After completing law school and a PhD, Steil’s thesis, written under the direction of the late Peter Marcuth, examined policy responses to immigration in two paired towns in Nebraska and Pennsylvania. It’s a thing. In each state, some towns accepted immigrants far more than others. Steil concluded that towns accepting immigrants had more connections with community organizations and citizens across economic classes. They were more socially cohesive, rather than more fragmented, and were willing to create more economic opportunities for those willing to work for them.

Without such connections, people would “see things as a zero-sum game instead of seeing the potential for new residents to revitalize, enrich and contribute to the community,” Steil notes. increase.

By contrast, he adds: In some of these towns, people were proud to work hard and emphasized being a community that respects others who do. “

From PhD to EMT

After earning his PhD in 2015, Steil joined the MIT faculty to continue his research on a range of policy, legal, and inclusion issues. Some of her works are directly related to contemporary housing policy. With Nicholas Kelly PhD ’21, his Lawrence Vale, his Ford Professor of Urban Design and Planning at MIT, and Maia Woluchem MCP ’19, he co-authored the volume ‘Furthering Fair Housing’ (Temple University Press, 2021) Edited. Political clashes over federal fairground policy.

Some of Steil’s other works have a more historical orientation. He published multiple papers on race and housing in the early 20th century, when both violence against blacks and race-based laws segregated many cities. U.S. law is being rewritten so that it is no longer explicitly based on race. But, he says, “its legacy, anchored in the built environment, is very enduring.”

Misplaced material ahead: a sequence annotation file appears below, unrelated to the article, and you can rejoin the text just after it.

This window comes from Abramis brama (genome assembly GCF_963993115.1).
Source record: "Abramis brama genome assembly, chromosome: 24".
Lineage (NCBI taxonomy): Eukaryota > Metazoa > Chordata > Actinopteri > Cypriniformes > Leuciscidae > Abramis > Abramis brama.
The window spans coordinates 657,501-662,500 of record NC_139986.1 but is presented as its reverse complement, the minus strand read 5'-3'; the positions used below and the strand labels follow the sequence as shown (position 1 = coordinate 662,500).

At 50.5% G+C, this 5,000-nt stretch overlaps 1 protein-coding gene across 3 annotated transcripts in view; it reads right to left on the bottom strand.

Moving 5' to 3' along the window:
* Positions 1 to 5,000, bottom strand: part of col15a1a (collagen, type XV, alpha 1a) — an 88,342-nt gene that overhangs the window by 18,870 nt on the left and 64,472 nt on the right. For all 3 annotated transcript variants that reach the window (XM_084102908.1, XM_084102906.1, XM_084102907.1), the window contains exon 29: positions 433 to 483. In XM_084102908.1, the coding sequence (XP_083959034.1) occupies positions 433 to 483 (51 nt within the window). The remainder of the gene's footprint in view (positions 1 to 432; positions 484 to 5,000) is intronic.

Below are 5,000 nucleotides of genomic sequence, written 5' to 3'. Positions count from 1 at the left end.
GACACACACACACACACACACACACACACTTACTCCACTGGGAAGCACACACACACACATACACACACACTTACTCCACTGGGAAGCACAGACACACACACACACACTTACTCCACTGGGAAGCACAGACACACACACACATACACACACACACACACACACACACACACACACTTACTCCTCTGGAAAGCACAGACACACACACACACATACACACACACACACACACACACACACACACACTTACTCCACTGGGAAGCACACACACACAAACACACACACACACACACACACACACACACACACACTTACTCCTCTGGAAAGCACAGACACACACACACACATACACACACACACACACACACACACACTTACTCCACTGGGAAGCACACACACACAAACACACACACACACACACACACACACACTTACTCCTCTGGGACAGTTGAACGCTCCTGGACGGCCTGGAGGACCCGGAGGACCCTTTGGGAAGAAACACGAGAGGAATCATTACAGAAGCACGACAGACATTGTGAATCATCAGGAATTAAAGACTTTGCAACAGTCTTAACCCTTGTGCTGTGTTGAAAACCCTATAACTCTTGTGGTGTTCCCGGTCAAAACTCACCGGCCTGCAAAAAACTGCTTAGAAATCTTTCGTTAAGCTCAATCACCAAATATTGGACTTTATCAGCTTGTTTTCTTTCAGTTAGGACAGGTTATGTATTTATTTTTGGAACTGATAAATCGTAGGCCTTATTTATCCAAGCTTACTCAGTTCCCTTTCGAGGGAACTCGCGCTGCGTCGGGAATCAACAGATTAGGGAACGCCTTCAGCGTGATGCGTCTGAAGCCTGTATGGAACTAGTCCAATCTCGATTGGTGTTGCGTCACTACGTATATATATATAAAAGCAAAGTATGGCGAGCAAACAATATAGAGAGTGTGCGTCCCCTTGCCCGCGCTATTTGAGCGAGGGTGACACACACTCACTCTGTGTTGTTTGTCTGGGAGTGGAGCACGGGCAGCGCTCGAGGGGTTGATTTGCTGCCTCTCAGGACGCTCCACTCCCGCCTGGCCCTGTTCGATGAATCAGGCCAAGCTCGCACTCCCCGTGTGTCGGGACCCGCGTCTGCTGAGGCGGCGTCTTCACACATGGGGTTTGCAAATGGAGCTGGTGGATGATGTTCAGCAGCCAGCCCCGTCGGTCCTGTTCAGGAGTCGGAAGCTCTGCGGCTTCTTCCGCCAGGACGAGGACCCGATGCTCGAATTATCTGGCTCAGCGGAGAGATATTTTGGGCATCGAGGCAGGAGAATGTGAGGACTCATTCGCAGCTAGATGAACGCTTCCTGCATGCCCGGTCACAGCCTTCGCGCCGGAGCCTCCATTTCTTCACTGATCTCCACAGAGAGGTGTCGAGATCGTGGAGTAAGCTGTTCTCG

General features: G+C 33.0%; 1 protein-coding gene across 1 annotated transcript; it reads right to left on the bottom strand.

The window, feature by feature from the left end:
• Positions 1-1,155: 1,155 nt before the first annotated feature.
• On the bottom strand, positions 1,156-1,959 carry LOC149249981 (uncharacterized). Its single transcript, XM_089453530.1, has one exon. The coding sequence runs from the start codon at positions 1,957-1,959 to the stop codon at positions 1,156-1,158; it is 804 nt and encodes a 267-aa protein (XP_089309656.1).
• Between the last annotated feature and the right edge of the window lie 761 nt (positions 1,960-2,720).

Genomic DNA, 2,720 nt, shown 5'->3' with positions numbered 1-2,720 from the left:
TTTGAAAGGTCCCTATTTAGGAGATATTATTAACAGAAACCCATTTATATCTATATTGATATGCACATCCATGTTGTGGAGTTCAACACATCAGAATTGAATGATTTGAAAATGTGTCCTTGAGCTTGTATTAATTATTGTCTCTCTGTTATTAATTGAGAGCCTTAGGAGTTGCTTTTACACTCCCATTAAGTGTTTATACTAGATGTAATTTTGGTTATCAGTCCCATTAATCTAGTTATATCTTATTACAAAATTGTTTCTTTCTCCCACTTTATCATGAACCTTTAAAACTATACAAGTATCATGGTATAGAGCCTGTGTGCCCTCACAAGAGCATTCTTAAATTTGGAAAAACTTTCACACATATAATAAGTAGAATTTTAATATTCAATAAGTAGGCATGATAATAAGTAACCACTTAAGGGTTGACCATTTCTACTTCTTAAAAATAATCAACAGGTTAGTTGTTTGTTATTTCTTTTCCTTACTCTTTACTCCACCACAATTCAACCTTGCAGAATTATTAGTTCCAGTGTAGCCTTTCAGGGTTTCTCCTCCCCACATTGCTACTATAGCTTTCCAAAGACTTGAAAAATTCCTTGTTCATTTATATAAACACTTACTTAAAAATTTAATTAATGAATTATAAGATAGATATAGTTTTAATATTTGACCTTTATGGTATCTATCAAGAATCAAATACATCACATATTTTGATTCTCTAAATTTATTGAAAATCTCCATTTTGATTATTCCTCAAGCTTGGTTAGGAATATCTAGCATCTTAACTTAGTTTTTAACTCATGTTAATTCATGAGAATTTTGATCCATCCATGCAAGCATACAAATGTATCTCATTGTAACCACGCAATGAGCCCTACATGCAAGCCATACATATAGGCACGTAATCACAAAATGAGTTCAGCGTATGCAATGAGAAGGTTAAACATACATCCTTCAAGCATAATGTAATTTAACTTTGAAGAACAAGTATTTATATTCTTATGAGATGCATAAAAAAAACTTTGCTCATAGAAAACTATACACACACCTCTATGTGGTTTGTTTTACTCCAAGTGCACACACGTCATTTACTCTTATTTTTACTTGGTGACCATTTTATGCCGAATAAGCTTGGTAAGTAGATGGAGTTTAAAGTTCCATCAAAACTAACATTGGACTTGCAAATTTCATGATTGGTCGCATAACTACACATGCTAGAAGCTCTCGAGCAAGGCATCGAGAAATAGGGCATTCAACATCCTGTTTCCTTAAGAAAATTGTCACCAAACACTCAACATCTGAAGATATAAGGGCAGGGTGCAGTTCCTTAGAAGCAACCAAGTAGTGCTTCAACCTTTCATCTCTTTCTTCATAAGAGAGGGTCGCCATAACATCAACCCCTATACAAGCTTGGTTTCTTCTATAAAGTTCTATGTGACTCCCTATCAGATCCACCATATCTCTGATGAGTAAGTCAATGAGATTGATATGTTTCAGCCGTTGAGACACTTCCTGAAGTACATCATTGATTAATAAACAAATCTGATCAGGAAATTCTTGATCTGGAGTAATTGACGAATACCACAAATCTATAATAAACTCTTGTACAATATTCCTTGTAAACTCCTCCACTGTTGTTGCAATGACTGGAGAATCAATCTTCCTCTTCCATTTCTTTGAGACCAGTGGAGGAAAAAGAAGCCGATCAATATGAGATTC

There is also a significant impact resulting from the US local property tax-based education funding system. This is another policy approach that is effectively keeping many Americans in very different areas of metropolitan areas.

“By fragmenting [funding] Redistributing resources at the local level and within these smaller jurisdictions creates powerful incentives for wealthy households and individuals to use land use and other laws to exclude people. ,” says Steil. “That’s part of why we’re facing a deep crisis in housing prices today and a deep inequality in educational opportunities.”

Since arriving at MIT, Steil has taught extensively on these topics as well. Undergraduate classes he teaches include an introduction to housing and community development, a course on land use and civil rights law, another course on land use and environmental law, and a course on environmental justice.

“What a privilege it is to be here at MIT and learn from students, undergraduates, graduates, and colleagues every day,” says Steil. “It’s fun to be here.”

As if his plate wasn’t enough, Steil is involved in another MIT-based effort. For the last few years he has been working as an Emergency Medical Technician (EMT) in his MIT Volunteer Corps and since arriving on campus he has been an EMT student at MIT.

As Steil describes his volunteerism, it was a process of “starting at the bottom of the totem pole as a novice in EMT, being trained by other students, and progressing alongside his classmates.”

Working with students and thinking about “their dedication to this service, to MIT, to Cambridge and Boston, how hard they work, how talented they are, and what a strong community is formed through it.” “It’s amazing,” he adds.